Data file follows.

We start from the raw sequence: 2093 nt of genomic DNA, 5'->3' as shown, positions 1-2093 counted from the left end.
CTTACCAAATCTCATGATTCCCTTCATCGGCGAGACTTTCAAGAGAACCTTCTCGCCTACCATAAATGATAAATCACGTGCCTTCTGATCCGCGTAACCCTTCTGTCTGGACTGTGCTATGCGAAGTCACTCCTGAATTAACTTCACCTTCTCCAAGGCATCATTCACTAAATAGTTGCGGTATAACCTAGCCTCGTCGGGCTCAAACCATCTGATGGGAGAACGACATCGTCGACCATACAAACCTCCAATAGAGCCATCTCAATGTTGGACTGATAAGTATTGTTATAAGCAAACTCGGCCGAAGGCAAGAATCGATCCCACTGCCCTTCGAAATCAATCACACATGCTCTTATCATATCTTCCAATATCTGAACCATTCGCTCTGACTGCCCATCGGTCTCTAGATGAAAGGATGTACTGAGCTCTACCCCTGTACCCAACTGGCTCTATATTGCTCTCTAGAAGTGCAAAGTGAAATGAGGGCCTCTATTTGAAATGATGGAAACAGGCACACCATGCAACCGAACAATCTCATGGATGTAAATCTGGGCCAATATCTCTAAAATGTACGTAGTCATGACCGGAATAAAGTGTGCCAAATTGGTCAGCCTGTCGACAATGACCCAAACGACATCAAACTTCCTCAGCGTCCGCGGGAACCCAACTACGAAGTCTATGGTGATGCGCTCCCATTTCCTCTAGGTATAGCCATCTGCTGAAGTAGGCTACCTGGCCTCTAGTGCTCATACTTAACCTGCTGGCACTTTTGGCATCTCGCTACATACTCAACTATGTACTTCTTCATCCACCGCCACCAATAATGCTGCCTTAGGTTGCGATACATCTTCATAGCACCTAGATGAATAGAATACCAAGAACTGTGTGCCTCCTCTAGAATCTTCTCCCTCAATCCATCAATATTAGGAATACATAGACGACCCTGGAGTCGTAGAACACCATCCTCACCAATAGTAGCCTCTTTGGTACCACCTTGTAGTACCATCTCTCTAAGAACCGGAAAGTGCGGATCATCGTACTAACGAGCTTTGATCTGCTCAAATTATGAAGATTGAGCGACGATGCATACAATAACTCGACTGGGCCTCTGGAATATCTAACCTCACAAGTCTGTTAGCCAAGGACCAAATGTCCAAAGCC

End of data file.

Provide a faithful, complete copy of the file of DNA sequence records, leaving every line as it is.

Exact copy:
We start from the raw sequence: 2093 nt of genomic DNA, 5'->3' as shown, positions 1-2093 counted from the left end.
CTTACCAAATCTCATGATTCCCTTCATCGGCGAGACTTTCAAGAGAACCTTCTCGCCTACCATAAATGATAAATCACGTGCCTTCTGATCCGCGTAACCCTTCTGTCTGGACTGTGCTATGCGAAGTCACTCCTGAATTAACTTCACCTTCTCCAAGGCATCATTCACTAAATAGTTGCGGTATAACCTAGCCTCGTCGGGCTCAAACCATCTGATGGGAGAACGACATCGTCGACCATACAAACCTCCAATAGAGCCATCTCAATGTTGGACTGATAAGTATTGTTATAAGCAAACTCGGCCGAAGGCAAGAATCGATCCCACTGCCCTTCGAAATCAATCACACATGCTCTTATCATATCTTCCAATATCTGAACCATTCGCTCTGACTGCCCATCGGTCTCTAGATGAAAGGATGTACTGAGCTCTACCCCTGTACCCAACTGGCTCTATATTGCTCTCTAGAAGTGCAAAGTGAAATGAGGGCCTCTATTTGAAATGATGGAAACAGGCACACCATGCAACCGAACAATCTCATGGATGTAAATCTGGGCCAATATCTCTAAAATGTACGTAGTCATGACCGGAATAAAGTGTGCCAAATTGGTCAGCCTGTCGACAATGACCCAAACGACATCAAACTTCCTCAGCGTCCGCGGGAACCCAACTACGAAGTCTATGGTGATGCGCTCCCATTTCCTCTAGGTATAGCCATCTGCTGAAGTAGGCTACCTGGCCTCTAGTGCTCATACTTAACCTGCTGGCACTTTTGGCATCTCGCTACATACTCAACTATGTACTTCTTCATCCACCGCCACCAATAATGCTGCCTTAGGTTGCGATACATCTTCATAGCACCTAGATGAATAGAATACCAAGAACTGTGTGCCTCCTCTAGAATCTTCTCCCTCAATCCATCAATATTAGGAATACATAGACGACCCTGGAGTCGTAGAACACCATCCTCACCAATAGTAGCCTCTTTGGTACCACCTTGTAGTACCATCTCTCTAAGAACCGGAAAGTGCGGATCATCGTACTAACGAGCTTTGATCTGCTCAAATTATGAAGATTGAGCGACGATGCATACAATAACTCGACTGGGCCTCTGGAATATCTAACCTCACAAGTCTGTTAGCCAAGGACCAAATGTCCAAAGCC